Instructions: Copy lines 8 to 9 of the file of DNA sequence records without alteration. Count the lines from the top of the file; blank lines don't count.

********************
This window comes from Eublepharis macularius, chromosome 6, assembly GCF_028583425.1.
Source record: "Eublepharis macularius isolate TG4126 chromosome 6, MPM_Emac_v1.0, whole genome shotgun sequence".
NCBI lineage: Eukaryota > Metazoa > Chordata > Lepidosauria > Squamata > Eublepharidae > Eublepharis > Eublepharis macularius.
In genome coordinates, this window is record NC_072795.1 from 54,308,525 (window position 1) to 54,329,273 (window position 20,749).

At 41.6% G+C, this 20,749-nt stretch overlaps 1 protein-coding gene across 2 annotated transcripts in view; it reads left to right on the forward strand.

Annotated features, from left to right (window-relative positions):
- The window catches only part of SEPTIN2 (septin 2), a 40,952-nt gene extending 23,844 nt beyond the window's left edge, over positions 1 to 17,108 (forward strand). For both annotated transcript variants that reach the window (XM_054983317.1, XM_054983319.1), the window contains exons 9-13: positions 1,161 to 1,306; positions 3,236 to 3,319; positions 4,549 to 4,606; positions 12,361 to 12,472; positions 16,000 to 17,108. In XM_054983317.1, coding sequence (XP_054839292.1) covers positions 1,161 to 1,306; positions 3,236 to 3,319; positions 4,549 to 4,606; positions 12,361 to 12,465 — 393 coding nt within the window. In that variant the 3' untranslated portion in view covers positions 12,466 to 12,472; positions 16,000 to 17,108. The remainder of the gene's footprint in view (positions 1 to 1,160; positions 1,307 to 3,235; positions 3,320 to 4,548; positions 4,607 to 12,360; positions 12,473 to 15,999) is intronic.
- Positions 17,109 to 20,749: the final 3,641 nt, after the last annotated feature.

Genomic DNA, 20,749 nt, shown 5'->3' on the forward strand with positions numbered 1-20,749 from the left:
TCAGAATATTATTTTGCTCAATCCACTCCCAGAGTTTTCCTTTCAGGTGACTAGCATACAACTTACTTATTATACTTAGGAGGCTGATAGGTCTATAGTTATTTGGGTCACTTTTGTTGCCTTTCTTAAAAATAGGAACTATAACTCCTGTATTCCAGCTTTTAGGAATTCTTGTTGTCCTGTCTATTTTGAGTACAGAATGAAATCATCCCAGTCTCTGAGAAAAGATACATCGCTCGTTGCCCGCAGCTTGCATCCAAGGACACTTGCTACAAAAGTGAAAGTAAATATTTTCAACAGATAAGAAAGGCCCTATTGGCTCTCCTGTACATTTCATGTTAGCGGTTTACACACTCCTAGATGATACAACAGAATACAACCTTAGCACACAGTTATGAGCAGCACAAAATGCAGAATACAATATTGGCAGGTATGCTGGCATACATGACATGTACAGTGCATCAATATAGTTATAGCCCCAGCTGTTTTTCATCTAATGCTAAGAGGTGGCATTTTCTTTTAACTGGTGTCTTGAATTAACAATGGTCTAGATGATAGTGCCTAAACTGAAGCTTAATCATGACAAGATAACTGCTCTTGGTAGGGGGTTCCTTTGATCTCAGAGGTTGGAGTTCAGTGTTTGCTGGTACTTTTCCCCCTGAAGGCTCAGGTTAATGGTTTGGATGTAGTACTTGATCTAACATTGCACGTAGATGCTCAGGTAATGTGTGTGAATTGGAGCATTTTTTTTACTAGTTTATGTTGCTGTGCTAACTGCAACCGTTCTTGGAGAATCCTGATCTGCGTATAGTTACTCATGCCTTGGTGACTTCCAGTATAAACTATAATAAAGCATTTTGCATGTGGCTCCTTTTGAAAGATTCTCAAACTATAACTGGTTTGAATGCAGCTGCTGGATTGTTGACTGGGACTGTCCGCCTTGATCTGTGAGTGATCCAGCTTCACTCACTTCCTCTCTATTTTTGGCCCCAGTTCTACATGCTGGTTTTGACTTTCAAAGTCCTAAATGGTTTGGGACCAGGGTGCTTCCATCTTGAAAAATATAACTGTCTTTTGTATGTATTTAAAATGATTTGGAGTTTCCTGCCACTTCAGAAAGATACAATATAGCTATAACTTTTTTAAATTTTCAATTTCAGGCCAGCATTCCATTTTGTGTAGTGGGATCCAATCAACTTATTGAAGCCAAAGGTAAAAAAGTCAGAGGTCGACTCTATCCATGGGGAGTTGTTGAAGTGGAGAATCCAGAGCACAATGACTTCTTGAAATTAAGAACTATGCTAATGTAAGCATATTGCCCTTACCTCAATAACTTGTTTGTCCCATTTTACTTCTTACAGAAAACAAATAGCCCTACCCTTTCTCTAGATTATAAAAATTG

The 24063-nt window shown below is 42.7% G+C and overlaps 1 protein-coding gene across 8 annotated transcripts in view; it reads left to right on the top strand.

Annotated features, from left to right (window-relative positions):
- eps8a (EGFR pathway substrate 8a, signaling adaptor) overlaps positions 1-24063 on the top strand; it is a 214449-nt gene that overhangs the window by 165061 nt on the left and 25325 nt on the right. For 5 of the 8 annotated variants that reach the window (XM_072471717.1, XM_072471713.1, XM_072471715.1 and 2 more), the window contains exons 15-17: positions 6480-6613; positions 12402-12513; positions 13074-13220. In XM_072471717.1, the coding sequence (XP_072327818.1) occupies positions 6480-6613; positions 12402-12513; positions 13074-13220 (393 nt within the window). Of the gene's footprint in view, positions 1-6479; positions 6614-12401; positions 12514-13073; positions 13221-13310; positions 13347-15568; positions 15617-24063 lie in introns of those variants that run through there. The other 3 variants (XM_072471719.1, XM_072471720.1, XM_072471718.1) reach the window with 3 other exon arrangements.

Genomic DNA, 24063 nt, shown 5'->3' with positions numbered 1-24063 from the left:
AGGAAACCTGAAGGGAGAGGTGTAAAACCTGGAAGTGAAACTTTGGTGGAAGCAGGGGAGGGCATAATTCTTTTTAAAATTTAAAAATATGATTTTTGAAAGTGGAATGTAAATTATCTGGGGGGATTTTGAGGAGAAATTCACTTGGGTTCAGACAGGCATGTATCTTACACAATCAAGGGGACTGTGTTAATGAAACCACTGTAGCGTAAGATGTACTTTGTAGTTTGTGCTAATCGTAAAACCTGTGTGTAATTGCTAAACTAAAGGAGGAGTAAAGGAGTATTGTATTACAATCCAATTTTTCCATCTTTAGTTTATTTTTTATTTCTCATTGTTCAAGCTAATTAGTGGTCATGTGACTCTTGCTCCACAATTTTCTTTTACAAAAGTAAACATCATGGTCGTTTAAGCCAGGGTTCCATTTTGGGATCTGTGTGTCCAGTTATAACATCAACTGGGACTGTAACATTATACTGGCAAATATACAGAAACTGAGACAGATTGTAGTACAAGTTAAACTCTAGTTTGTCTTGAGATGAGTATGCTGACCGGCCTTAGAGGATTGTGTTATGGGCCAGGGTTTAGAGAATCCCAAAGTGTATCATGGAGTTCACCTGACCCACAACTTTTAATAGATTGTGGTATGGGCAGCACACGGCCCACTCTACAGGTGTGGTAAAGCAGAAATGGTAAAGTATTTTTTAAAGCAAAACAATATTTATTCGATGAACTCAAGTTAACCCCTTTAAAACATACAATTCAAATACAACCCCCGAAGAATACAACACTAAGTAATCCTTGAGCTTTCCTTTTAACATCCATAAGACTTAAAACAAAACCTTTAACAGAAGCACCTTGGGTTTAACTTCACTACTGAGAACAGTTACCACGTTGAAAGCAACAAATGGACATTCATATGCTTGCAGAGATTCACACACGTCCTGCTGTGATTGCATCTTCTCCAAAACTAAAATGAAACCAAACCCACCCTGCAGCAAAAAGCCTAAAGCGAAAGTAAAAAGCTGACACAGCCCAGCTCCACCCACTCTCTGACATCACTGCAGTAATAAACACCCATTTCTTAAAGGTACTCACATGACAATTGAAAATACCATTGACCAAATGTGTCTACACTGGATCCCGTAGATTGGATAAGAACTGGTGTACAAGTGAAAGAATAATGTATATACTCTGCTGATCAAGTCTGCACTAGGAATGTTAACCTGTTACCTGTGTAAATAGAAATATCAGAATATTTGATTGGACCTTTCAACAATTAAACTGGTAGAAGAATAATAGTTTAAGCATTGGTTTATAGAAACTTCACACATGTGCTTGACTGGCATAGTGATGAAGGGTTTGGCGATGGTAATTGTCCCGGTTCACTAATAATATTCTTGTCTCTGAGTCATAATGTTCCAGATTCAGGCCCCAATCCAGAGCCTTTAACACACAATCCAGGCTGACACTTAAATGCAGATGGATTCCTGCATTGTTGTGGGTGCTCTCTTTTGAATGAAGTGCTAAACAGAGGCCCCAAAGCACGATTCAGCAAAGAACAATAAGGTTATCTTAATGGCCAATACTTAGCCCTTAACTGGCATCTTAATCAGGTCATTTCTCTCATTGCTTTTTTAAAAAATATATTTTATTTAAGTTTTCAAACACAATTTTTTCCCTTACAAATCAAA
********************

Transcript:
- Positions 17,109 to 20,749: the final 3,641 nt, after the last annotated feature.

Genomic DNA, 20,749 nt, shown 5'->3' on the forward strand with positions numbered 1-20,749 from the left: